Throughout centuries of brutal warfare, from the Thirty Years War, the Napolenic War, the Franco-Prussian War, the First World War, the Second World War, and many more, europe has suffered political instability repression and revolution. How many EU countries have not been facist, communist, revolutionary, dictatorships, or repeatedly invaded in the last three hundred and fifty years? Only one. Have many have suffered at least one of the above within living memory? The rest. The EU represents stability to the continent, a framework for peaceful cooperation for the past half century.
The fascination with using proportionalism in defence of ‘victim’ groups, the institutionalisation of multitudinous identities, and the end of majority rule in favour of power sharing, all of these serve to break the network of trust that binds the citizen to their state, to be replaced with endless waltz of realignments as you ceaselessly redefine your identity, and a serf-like deference to a supra-national authority. You are too busy to care about the previous loyalty, and anyway, wasn’t it replaced by something ‘higher’?
All of this must be at least somewhat appealing to peoples who have never been properly protected by their state, whose shifting borders have left pockets of ‘others’ cheek-by-jowl with people whom they share no common history, and people who retain a nascent wariness of whatever catastrophe will next be inflicted upon them by their neighbours. Wouldn’t it be so much better if there were a less contentious way to live…………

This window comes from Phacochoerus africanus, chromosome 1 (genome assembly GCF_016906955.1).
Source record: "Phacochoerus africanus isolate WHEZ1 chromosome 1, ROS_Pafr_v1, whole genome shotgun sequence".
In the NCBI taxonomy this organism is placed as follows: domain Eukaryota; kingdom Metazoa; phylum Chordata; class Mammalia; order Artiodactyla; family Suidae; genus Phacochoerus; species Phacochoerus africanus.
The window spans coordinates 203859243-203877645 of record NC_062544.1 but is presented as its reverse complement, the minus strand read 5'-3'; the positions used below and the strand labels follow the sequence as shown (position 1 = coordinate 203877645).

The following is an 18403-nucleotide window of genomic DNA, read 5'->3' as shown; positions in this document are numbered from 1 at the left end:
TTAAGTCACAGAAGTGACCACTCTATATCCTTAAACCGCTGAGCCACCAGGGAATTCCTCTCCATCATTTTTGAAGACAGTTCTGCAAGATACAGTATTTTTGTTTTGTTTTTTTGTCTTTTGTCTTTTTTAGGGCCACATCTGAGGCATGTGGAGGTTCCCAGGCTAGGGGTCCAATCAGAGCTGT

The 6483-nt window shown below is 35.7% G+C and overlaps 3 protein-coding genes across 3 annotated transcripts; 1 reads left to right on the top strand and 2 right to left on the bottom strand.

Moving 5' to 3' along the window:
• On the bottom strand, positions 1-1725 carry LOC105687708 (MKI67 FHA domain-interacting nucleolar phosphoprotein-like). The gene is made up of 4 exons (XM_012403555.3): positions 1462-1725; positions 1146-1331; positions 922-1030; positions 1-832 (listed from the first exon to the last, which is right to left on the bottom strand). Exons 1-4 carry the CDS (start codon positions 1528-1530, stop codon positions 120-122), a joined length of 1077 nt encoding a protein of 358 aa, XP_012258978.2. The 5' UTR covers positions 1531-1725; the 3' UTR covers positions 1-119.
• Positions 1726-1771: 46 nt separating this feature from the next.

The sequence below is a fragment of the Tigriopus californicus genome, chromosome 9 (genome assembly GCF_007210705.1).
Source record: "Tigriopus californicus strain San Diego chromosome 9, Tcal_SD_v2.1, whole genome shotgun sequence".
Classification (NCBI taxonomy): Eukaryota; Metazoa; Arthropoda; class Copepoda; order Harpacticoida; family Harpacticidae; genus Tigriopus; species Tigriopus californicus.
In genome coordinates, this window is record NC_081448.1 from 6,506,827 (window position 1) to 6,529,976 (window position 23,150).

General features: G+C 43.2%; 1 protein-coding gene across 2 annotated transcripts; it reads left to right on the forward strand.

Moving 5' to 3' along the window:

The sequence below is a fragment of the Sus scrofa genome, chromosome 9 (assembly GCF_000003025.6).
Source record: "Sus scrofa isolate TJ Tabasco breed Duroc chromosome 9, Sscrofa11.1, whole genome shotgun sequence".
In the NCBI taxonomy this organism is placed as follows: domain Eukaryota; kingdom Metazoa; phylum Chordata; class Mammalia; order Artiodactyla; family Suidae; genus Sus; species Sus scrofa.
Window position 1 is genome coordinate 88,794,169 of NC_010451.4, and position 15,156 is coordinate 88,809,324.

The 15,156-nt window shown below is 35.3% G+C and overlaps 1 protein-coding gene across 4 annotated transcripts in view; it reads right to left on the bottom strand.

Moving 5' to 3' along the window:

It is no coincidence that many european states have a political system based on proportional representation, why would you not when repeated trauma and dislocation prevent the electorate from trusting the politician not to become a tyrant, and the politician from trusting the electorate not to install a demagogue. Democracy is the fusion between the Demos and the Kratos and in europe there are evident fractures between the two.
However, it is the view of this blogger that in the end the perception of representation will trump all, and that for all the apparent flaws of the sovereign nation state it is still the most important network of trust as the recent financial crisis in europe is making clear:
German Chancellor Angela Merkel has defied France and the IMF, refusing to modify Germany’s strategy of export reliance or boost growth to help alleviate the deep crisis sweeping Southern Europe. “Where we are strong, we will not give up our strengths just because our exports are perhaps preferred to those of other countries,” she told the German Bundestag.
“Indeed, why should the industrious Germans retard their economy to prop up the relaxed lifestyle of their neighbours?”